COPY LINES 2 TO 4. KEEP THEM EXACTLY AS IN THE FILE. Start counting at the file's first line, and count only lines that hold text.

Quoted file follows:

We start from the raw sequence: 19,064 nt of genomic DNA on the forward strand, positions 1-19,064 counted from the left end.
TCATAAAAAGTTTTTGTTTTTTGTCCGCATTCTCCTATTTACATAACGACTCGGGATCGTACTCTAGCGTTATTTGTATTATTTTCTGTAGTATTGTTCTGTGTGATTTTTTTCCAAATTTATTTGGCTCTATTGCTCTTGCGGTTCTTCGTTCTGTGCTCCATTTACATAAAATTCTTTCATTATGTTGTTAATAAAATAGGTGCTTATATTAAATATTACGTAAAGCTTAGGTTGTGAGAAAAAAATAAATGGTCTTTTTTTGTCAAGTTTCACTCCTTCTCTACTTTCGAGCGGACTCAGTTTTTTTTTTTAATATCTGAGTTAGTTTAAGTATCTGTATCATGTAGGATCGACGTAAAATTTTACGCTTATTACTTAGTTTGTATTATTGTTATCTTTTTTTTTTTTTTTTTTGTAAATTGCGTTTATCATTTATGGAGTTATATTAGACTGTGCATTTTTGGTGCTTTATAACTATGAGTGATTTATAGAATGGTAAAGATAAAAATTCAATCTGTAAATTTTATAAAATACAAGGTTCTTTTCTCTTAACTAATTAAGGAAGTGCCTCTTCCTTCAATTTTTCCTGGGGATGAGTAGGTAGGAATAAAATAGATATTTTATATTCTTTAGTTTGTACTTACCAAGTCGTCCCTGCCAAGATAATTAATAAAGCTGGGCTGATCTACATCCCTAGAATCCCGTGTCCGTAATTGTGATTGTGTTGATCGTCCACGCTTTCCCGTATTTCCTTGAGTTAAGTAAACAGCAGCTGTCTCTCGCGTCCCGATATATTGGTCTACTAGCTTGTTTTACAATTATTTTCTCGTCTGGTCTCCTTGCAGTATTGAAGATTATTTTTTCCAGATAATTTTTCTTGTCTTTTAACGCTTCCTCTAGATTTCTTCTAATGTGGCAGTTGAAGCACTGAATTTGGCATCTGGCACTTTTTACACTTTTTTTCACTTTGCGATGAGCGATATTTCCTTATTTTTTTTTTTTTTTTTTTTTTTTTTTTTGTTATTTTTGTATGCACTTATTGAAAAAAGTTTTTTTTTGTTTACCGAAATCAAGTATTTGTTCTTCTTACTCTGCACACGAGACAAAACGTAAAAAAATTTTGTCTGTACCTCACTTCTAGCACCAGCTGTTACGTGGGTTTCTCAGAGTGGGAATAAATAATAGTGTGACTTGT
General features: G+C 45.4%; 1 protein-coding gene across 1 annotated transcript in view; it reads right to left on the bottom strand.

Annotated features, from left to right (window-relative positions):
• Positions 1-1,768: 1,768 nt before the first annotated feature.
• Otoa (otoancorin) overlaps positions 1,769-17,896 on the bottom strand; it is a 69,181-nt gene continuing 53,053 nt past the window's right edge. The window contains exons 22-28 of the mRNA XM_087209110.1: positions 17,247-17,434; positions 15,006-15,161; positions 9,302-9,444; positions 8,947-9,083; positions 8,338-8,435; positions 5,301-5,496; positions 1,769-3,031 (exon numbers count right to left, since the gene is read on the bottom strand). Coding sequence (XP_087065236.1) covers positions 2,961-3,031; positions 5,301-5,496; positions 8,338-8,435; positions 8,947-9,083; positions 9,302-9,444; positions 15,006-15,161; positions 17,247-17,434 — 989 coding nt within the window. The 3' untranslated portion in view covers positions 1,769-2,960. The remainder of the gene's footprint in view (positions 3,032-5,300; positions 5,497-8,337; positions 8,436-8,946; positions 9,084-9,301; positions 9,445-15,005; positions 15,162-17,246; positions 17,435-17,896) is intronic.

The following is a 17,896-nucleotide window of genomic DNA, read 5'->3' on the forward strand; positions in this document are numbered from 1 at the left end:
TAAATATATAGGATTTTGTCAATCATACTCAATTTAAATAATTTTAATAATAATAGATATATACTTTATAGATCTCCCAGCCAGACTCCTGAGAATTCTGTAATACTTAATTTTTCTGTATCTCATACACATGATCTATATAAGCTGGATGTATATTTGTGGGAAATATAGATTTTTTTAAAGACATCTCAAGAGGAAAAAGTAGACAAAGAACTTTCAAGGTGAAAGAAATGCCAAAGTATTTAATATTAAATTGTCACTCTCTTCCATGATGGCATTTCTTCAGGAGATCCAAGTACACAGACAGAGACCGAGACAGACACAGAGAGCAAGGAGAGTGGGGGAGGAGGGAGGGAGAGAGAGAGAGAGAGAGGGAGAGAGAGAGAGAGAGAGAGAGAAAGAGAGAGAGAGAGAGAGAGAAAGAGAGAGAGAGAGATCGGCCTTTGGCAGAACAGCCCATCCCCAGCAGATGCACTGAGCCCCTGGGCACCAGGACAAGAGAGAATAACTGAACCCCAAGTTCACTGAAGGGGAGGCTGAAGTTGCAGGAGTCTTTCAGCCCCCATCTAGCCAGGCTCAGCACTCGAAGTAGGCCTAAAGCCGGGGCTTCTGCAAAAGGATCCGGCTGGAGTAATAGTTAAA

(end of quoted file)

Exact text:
TCATAAAAAGTTTTTGTTTTTTGTCCGCATTCTCCTATTTACATAACGACTCGGGATCGTACTCTAGCGTTATTTGTATTATTTTCTGTAGTATTGTTCTGTGTGATTTTTTTCCAAATTTATTTGGCTCTATTGCTCTTGCGGTTCTTCGTTCTGTGCTCCATTTACATAAAATTCTTTCATTATGTTGTTAATAAAATAGGTGCTTATATTAAATATTACGTAAAGCTTAGGTTGTGAGAAAAAAATAAATGGTCTTTTTTTGTCAAGTTTCACTCCTTCTCTACTTTCGAGCGGACTCAGTTTTTTTTTTTAATATCTGAGTTAGTTTAAGTATCTGTATCATGTAGGATCGACGTAAAATTTTACGCTTATTACTTAGTTTGTATTATTGTTATCTTTTTTTTTTTTTTTTTTGTAAATTGCGTTTATCATTTATGGAGTTATATTAGACTGTGCATTTTTGGTGCTTTATAACTATGAGTGATTTATAGAATGGTAAAGATAAAAATTCAATCTGTAAATTTTATAAAATACAAGGTTCTTTTCTCTTAACTAATTAAGGAAGTGCCTCTTCCTTCAATTTTTCCTGGGGATGAGTAGGTAGGAATAAAATAGATATTTTATATTCTTTAGTTTGTACTTACCAAGTCGTCCCTGCCAAGATAATTAATAAAGCTGGGCTGATCTACATCCCTAGAATCCCGTGTCCGTAATTGTGATTGTGTTGATCGTCCACGCTTTCCCGTATTTCCTTGAGTTAAGTAAACAGCAGCTGTCTCTCGCGTCCCGATATATTGGTCTACTAGCTTGTTTTACAATTATTTTCTCGTCTGGTCTCCTTGCAGTATTGAAGATTATTTTTTCCAGATAATTTTTCTTGTCTTTTAACGCTTCCTCTAGATTTCTTCTAATGTGGCAGTTGAAGCACTGAATTTGGCATCTGGCACTTTTTACACTTTTTTTCACTTTGCGATGAGCGATATTTCCTTATTTTTTTTTTTTTTTTTTTTTTTTTTTTTGTTATTTTTGTATGCACTTATTGAAAAAAGTTTTTTTTTGTTTACCGAAATCAAGTATTTGTTCTTCTTACTCTGCACACGAGACAAAACGTAAAAAAATTTTGTCTGTACCTCACTTCTAGCACCAGCTGTTACGTGGGTTTCTCAGAGTGGGAATAAATAATAGTGTGACTTGT
General features: G+C 45.4%; 1 protein-coding gene across 1 annotated transcript in view; it reads right to left on the bottom strand.

Annotated features, from left to right (window-relative positions):